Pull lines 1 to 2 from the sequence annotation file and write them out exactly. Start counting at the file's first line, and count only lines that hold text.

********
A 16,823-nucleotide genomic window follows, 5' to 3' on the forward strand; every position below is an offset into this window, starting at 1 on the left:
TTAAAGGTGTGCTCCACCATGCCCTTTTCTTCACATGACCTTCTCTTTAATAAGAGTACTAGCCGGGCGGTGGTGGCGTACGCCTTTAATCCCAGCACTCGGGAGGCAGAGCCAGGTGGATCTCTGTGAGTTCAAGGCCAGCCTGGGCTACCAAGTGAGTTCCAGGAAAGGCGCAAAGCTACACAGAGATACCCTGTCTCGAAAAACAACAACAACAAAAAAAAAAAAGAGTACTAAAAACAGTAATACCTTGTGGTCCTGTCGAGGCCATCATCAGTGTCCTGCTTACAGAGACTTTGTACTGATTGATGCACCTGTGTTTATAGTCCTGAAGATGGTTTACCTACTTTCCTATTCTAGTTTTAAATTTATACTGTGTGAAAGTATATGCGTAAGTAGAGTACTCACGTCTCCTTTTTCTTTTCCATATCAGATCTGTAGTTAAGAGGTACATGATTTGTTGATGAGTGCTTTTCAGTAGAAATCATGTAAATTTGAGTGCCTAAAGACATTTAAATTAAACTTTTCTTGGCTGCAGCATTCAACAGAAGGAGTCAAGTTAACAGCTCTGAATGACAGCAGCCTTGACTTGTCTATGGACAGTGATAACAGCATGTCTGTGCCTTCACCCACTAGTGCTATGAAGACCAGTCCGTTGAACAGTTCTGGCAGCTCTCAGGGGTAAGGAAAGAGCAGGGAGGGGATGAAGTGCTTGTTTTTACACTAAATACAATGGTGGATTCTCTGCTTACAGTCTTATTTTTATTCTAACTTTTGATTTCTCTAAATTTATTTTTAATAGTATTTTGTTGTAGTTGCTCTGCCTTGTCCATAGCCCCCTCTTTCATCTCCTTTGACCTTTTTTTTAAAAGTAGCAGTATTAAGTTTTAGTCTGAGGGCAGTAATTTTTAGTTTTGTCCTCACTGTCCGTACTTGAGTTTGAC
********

A 16,823-nucleotide genomic window follows, 5' to 3' on the forward strand; every position below is an offset into this window, starting at 1 on the left:
TTAAAGGTGTGCTCCACCATGCCCTTTTCTTCACATGACCTTCTCTTTAATAAGAGTACTAGCCGGGCGGTGGTGGCGTACGCCTTTAATCCCAGCACTCGGGAGGCAGAGCCAGGTGGATCTCTGTGAGTTCAAGGCCAGCCTGGGCTACCAAGTGAGTTCCAGGAAAGGCGCAAAGCTACACAGAGATACCCTGTCTCGAAAAACAACAACAACAAAAAAAAAAAAGAGTACTAAAAACAGTAATACCTTGTGGTCCTGTCGAGGCCATCATCAGTGTCCTGCTTACAGAGACTTTGTACTGATTGATGCACCTGTGTTTATAGTCCTGAAGATGGTTTACCTACTTTCCTATTCTAGTTTTAAATTTATACTGTGTGAAAGTATATGCGTAAGTAGAGTACTCACGTCTCCTTTTTCTTTTCCATATCAGATCTGTAGTTAAGAGGTACATGATTTGTTGATGAGTGCTTTTCAGTAGAAATCATGTAAATTTGAGTGCCTAAAGACATTTAAATTAAACTTTTCTTGGCTGCAGCATTCAACAGAAGGAGTCAAGTTAACAGCTCTGAATGACAGCAGCCTTGACTTGTCTATGGACAGTGATAACAGCATGTCTGTGCCTTCACCCACTAGTGCTATGAAGACCAGTCCGTTGAACAGTTCTGGCAGCTCTCAGGGGTAAGGAAAGAGCAGGGAGGGGATGAAGTGCTTGTTTTTACACTAAATACAATGGTGGATTCTCTGCTTACAGTCTTATTTTTATTCTAACTTTTGATTTCTCTAAATTTATTTTTAATAGTATTTTGTTGTAGTTGCTCTGCCTTGTCCATAGCCCCCTCTTTCATCTCCTTTGACCTTTTTTTTAAAAGTAGCAGTATTAAGTTTTAGTCTGAGGGCAGTAATTTTTAGTTTTGTCCTCACTGTCCGTACTTGAGTTTGAC